It’s not too late to sign up for our “Wave Watcher’s Academy” which starts next Monday! Info is on our website.
Last week one morning I went for a swim at the amazing new city pool. The water was just right, but as I got through my warm up set I started feeling really slow. Going through the normal checklist of recent meals, sleep, and previous day’s activities didn’t raise a flag. Then I realized I wasn’t swimming slower than normal, I was just getting shamed by a group of swimmers in the adjacent lanes. Turns out it was one of the pro foreign teams that came to the US to compete in the Galveston Ironman event last weekend!
This triathlon has really put Galveston on the map for the national and international triathlon community. With over 3,000 competitors and all their entourage it’s a big event here. Beach Patrol takes the lead on guarding it with a lot of help from our Galveston Marine Response partners. We’re always really busy during this event. After the final swimmer got out of the water and we received the “all clear” from the event organizers, we’d chalked up 112 swim assists, 16 rescues, and 2 rescues with major medical injuries that we passed over the Galveston EMS crew on site.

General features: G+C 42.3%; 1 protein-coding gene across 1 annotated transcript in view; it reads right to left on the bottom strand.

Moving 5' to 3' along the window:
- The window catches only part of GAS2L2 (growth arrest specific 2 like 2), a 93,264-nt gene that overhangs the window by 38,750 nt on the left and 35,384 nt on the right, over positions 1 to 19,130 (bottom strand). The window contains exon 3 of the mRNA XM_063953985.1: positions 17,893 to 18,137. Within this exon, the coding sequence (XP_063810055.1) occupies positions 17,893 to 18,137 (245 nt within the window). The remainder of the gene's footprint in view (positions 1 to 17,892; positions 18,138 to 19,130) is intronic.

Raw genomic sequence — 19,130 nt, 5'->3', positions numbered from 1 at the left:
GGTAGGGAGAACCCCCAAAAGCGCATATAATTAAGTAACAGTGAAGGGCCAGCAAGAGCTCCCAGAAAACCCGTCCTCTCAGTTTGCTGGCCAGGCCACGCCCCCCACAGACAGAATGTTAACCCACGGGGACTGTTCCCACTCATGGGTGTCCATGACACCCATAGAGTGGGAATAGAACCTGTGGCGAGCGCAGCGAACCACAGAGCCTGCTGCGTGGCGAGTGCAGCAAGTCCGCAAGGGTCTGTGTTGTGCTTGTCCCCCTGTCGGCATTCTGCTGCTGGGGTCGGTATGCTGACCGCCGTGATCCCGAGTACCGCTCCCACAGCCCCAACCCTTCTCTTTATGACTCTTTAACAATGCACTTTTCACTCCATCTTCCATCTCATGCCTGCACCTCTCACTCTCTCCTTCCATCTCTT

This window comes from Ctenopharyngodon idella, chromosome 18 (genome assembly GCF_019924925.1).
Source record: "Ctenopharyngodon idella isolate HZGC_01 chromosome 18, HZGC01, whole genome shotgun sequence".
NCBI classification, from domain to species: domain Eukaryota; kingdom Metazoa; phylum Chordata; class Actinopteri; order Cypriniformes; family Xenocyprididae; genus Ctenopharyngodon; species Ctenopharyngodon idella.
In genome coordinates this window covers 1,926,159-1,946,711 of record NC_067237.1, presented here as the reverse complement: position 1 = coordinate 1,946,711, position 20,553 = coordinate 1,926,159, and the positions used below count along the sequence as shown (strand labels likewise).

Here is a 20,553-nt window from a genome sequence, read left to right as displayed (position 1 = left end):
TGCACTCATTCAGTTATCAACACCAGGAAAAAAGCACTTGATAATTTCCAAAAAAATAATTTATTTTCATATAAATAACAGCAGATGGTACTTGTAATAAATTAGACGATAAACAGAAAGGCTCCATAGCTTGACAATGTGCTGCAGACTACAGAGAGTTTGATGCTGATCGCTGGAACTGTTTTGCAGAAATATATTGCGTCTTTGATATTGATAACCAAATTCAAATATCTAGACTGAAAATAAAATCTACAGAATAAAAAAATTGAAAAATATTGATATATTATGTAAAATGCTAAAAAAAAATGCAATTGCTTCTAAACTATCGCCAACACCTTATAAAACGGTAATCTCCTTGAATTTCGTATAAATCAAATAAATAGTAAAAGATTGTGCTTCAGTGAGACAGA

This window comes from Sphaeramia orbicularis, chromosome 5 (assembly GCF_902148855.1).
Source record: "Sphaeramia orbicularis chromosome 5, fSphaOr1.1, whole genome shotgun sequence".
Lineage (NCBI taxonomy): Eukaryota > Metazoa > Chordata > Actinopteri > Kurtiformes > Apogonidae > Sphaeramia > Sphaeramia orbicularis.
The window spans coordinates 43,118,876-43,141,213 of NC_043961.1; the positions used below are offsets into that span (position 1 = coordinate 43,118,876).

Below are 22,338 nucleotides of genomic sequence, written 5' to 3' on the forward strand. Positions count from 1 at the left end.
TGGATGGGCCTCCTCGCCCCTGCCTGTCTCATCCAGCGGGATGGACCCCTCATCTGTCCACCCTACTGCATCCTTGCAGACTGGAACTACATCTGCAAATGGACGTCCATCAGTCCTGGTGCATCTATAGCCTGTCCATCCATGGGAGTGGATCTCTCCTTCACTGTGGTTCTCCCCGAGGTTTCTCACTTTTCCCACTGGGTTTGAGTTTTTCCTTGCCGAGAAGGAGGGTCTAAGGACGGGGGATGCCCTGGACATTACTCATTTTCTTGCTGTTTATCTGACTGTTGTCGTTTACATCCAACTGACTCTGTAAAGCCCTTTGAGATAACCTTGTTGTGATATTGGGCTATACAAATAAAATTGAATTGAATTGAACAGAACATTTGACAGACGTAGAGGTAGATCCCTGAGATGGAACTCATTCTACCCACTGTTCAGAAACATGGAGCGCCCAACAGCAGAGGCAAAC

There are several reasons that Galveston is such a good site in the spring and fall for the Ironman triathlon and other sporting events. A venue like Moody Gardens is a great place for participants to stay with their families. While they’re out training and competing there are plenty of things for their friends and families to do all over the island. Galveston has a lot of amenities packed into a small, easy to navigate community, and between Moody Gardens, the Strand, Schlitterbahn, and all the beach parks, there’s no shortage of entertainment. But maybe the best thing is our proximity to the ocean.
Even if they never make it to the beach, the water makes the climate just perfect for much of the spring and fall. While inland towns have large temperature fluctuations, Galveston remains relatively constant. We typically see less than a 10 degree difference between the day and night. The ocean is like a temperature buffer. It’s particularly noticeable when we get to May and June. While mainland temperatures may spike into the upper 90’s, we see temperatures in the low to mid 80’s. As long as there’s an on-shore wind, the air passing over the cooler spring water is more temperate. In the fall, it’s the opposite. As mainland temperatures drop, the air hitting Galveston passes over warmer water, keeping it nice longer into the year. Of course, no place is perfect. When August rolls around and the air, water, and humidity are all in the 90’s it can be tough. And that moist, coastal breeze is not very welcome in December and January. But all in all, we’re pretty lucky to live here.